return TRUE only if an error occured.

PRIVATE METHODS

   _push_error
       Pushes error into deserializer's error stack.

SEE ALSO

       DATA::StreamSerializer

BENCHMARKS

       This module is almost fully written using XS/C language. So it works a bit faster or
       slowly than CORE::eval.

       You can try a few scripts in benchmark/ directory. There are a few test arrays in this
       directory.

       Here are a few test results of my system.

   Array which contains 100 hashes:
       It works faster than eval:

           $ perl benchmark/ds_vs_eval.pl -n 1000 -b 512 benchmark/tests/01_100x10
           38296 bytes were read
           First deserializing by eval... done
           First deserializing by Data::DeSerializer... done
           Check if deserialized objects are same... done

           Starting 1000 iterations for eval... done (3.755 seconds)
           Starting 1000 iterations for Data::StreamDeserializer... done (3.059 seconds)

           Eval statistic:
                   1000 iterations were done
                   maximum deserialization time: 0.0041 seconds
                   minimum deserialization time: 0.0035 seconds
                   average deserialization time: 0.0036 seconds

           StreamDeserializer statistic:
                   1000 iterations were done
                   75000 SUBiterations were done
                   512 bytes in one block in one iteration
                   maximum deserialization time: 0.0045 seconds
                   minimum deserialization time: 0.0028 seconds
                   average deserialization time: 0.0029 seconds
                   average subiteration time:    0.00004 seconds

   Array which contains 1000 hashes:
       It works slowly than eval:

           $ perl benchmark/ds_vs_eval.pl -n 1000 -b 512 benchmark/tests/02_1000x10
           355623 bytes were read
           First deserializing by eval... done
           First deserializing by Data::DeSerializer... done
           Check if deserialized objects are same... done

           Starting 1000 iterations for eval... done (43.920 seconds)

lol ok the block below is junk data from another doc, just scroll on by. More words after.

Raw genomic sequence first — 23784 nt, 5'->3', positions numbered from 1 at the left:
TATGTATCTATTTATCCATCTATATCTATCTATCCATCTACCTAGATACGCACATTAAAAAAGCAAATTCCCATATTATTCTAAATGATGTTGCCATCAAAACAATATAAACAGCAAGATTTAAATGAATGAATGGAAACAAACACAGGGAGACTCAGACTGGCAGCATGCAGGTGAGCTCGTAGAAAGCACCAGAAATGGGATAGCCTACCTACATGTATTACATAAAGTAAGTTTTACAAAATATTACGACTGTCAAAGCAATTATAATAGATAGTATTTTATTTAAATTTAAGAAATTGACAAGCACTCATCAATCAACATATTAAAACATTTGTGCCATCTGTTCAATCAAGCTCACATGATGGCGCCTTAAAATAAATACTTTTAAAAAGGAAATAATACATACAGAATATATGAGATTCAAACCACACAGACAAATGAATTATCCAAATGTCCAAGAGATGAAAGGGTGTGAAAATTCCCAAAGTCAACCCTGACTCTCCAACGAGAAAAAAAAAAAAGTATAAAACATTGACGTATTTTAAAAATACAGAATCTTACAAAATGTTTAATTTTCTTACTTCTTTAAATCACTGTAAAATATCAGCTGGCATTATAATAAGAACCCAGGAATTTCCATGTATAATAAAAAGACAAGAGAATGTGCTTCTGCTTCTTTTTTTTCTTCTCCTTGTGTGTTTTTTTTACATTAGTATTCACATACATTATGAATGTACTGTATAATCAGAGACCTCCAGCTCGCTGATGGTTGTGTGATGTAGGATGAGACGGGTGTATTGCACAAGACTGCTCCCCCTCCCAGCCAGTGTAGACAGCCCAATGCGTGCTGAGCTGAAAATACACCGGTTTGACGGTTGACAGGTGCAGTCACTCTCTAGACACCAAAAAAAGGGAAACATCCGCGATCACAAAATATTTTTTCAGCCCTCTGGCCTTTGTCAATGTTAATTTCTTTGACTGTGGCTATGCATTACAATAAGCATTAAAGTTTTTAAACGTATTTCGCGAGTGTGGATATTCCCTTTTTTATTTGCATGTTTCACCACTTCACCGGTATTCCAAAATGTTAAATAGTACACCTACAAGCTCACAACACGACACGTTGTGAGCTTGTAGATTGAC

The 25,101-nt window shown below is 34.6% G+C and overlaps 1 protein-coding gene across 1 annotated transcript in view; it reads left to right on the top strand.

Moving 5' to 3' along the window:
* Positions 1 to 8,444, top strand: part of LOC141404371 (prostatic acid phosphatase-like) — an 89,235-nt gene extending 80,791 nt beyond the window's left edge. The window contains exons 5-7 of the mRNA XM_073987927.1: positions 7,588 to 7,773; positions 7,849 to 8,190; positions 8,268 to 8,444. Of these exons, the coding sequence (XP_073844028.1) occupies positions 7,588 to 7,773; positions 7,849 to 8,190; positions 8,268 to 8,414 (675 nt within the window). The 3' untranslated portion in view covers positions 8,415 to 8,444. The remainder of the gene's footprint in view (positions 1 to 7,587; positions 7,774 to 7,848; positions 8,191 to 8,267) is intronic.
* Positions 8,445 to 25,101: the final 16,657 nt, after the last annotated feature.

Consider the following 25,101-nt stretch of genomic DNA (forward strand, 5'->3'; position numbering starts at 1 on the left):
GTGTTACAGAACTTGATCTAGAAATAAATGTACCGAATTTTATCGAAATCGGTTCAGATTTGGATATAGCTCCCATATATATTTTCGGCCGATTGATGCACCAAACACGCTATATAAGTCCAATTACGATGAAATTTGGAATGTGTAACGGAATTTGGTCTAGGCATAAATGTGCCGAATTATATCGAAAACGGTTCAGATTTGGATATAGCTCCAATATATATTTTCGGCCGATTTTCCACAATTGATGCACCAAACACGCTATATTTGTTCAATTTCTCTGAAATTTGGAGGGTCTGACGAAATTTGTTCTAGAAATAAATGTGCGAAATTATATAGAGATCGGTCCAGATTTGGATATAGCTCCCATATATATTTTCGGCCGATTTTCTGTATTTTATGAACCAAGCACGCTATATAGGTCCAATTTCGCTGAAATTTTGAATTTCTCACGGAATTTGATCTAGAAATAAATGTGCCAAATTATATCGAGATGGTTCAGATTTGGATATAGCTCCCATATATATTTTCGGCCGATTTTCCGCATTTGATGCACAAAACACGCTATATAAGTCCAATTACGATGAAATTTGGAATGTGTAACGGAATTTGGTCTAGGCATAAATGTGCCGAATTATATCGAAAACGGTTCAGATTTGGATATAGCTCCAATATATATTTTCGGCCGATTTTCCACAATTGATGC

Starting 1000 iterations for Data::StreamDeserializer... done (71.668 seconds)

           Eval statistic:
                   1000 iterations were done
                   maximum deserialization time: 0.0490 seconds
                   minimum deserialization time: 0.0416 seconds
                   average deserialization time: 0.0426 seconds

           StreamDeserializer statistic:
                   1000 iterations were done
                   689000 SUBiterations were done
                   512 bytes in one block in one iteration
                   maximum deserialization time: 0.0773 seconds
                   minimum deserialization time: 0.0656 seconds
                   average deserialization time: 0.0690 seconds
                   average subiteration time:    0.00010 seconds

       You can see, that one block is parsed in a very short time period. So You can increase
       block_size value to reduce total parsing time.

       If block_size is equal string size the module works two times faster than eval:

           $ perl benchmark/ds_vs_eval.pl -n 1000 -b 355623 benchmark/tests/02_1000x10
           355623 bytes were read
           First deserializing by eval... done
           First deserializing by Data::DeSerializer... done
           Check if deserialized objects are same... done

           Starting 1000 iterations for eval... done (44.456 seconds)
           Starting 1000 iterations for Data::StreamDeserializer... done (19.702 seconds)

           Eval statistic:
                   1000 iterations were done
                   maximum deserialization time: 0.0474 seconds
                   minimum deserialization time: 0.0423 seconds
                   average deserialization time: 0.0431 seconds

           StreamDeserializer statistic:
                   1000 iterations were done
                   1000 SUBiterations were done
                   355623 bytes in one block in one iteration
                   maximum deserialization time: 0.0179 seconds
                   minimum deserialization time: 0.0168 seconds
                   average deserialization time: 0.0171 seconds
                   average subiteration time:    0.01705 seconds

AUTHOR

       Dmitry E. Oboukhov, <unera@debian.org>

COPYRIGHT AND LICENSE

       Copyright (C) 2011 by Dmitry E. Oboukhov

       This library is free software; you can redistribute it and/or modify it under the same
       terms as Perl itself, either Perl version 5.10.1 or, at your option, any later version of
       Perl 5 you may have available.

VCS

       The project is placed in my git repo. See here:
       <http://git.uvw.ru/?p=data-stream-deserializer;a=summary>